How to Ace the Art of Networking as an International Student

Graduate jobs

November 07, 2019

Being an international student, networking is tricky: you have to make adjustments for the cultural differences, act fast, and make sure the conversation has a recall value.

If you’re going to chat up with someone to know more about your field, get job leads or just make new connections, it is important that there’s a balance in the conversation. You shouldn’t sound too desperate or attention-seeking, while simultaneously ensuring you have at least some takeaway!

Rule 1: Be conscious of social barriers. Remember that you are in a different country, and there are people with different backgrounds, nationalities, beliefs and accents here. Be practical in your actions. If you’re unsure of the proper etiquette, observe and follow. If you think your name is too long or complicated, introduce yourself along with a short name to help with recall. You can always remind them who you are with your shorter name, but they need to able to catch your name at least.

Rule 2: Always be on the lookout. As a University student, it isn’t hard to find networking events: your careers department organises various workshops, talks and events. Student societies and clubs are also active. Try to be strategic about the events you do attend. Also stay on top of things and find out what’s kosher.

Rule 3: Pile on business cards, but sensibly. Don’t just hop from one person to another- make sure every business card that goes into your pocket will lead to something. That ‘something’ could be a connection to a potential employer, a potential job or maybe a freelance assignment or internship at the very least.

Rule 4: Leave a mark. Whenever you meet someone, don’t just exchange pleasantries. Do your research about who’s coming to the event beforehand. This way you’ll have something to talk about, or, even better, break the ice and have a conversation with a recall value.Don’t jeopardise your chance by appearing stalker-ish either, though. Don’t leave a legacy of awkwardness either, as a conversation closer.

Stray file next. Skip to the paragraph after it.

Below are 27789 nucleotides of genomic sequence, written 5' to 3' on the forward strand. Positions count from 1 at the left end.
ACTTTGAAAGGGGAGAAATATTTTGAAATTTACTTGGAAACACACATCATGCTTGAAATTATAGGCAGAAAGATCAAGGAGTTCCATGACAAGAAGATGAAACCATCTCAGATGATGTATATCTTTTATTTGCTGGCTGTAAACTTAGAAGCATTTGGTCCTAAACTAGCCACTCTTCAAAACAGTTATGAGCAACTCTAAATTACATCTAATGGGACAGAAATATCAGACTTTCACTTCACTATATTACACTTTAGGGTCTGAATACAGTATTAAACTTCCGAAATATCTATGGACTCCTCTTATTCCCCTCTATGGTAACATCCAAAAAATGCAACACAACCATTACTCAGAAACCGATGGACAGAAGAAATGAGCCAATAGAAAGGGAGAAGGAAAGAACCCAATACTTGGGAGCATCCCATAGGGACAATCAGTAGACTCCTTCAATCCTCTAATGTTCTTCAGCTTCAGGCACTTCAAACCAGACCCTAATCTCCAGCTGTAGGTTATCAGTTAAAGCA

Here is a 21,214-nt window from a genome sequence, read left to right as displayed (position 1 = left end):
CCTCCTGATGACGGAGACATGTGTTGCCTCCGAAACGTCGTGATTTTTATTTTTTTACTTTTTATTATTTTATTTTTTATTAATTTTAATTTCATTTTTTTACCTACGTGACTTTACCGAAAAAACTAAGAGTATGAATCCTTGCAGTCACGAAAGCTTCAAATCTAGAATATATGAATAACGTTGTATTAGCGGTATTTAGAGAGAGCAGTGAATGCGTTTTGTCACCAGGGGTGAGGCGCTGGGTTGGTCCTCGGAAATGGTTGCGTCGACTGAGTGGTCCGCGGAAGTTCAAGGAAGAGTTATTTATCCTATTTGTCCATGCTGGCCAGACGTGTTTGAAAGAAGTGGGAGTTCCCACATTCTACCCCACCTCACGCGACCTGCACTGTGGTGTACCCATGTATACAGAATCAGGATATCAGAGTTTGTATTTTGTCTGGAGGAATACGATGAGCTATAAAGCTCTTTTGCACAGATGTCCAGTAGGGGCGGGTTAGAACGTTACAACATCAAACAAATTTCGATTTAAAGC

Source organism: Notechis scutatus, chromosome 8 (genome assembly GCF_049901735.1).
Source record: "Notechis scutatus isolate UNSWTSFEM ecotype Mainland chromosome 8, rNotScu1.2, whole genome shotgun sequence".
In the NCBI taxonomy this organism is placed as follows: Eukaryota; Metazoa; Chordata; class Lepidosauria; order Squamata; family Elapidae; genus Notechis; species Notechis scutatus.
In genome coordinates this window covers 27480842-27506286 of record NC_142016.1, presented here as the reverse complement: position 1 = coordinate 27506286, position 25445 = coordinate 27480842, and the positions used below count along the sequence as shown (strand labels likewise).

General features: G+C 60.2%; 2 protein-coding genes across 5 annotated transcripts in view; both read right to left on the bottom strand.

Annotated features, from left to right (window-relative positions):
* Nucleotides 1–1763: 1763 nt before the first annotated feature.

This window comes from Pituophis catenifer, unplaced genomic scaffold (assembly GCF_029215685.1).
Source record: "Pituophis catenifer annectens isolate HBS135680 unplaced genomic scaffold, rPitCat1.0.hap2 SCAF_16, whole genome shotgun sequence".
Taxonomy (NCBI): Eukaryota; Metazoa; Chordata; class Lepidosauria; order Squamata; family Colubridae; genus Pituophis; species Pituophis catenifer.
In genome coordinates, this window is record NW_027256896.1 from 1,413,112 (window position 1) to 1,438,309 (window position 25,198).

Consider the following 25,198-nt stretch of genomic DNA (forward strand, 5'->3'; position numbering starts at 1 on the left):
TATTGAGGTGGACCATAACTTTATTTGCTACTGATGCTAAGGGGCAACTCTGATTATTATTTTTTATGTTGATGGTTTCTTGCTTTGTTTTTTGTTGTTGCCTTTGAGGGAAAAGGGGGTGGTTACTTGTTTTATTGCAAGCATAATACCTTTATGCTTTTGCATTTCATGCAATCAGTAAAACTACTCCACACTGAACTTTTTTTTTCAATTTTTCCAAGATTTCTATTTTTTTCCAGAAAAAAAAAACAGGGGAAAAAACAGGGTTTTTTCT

Rule 5: Connections without context are futile. Keep your elevator pitch ready, but don’t go bonkers sticking to it. Be spontaneous in customising your pitch according to the managerial level you’re talking to and provide some details as to why you are approaching someone. If you are keen on working for their organisation, make it clear and be specific in your questions. If you’re just looking for information about your field, try and start from the people in the lower ends of the hierarchy before approaching someone important. 

Rule 6: Hunt the lone wolf. Basically, don’t crowd around a person, and instead use that time to approach people who are alone. They’d be happy to have someone to talk to, and won’t get frustrated if you shoot questions like bullets. Try common interests, and you’re good to go!

Rule 7: Follow-up. Always follow-up any in-person networking and/or socialising with social media connections. If you met a lot of people, it would be good to talk about the context and then send them a LinkedIn request or an email the next day. If you were promised something substantial in return, follow-through with the request. If you are just generally connecting, mention that it was nice meeting them, and that you hope that they don’t mind you dropping every once in a while to ask for advice.

It’s the little things!

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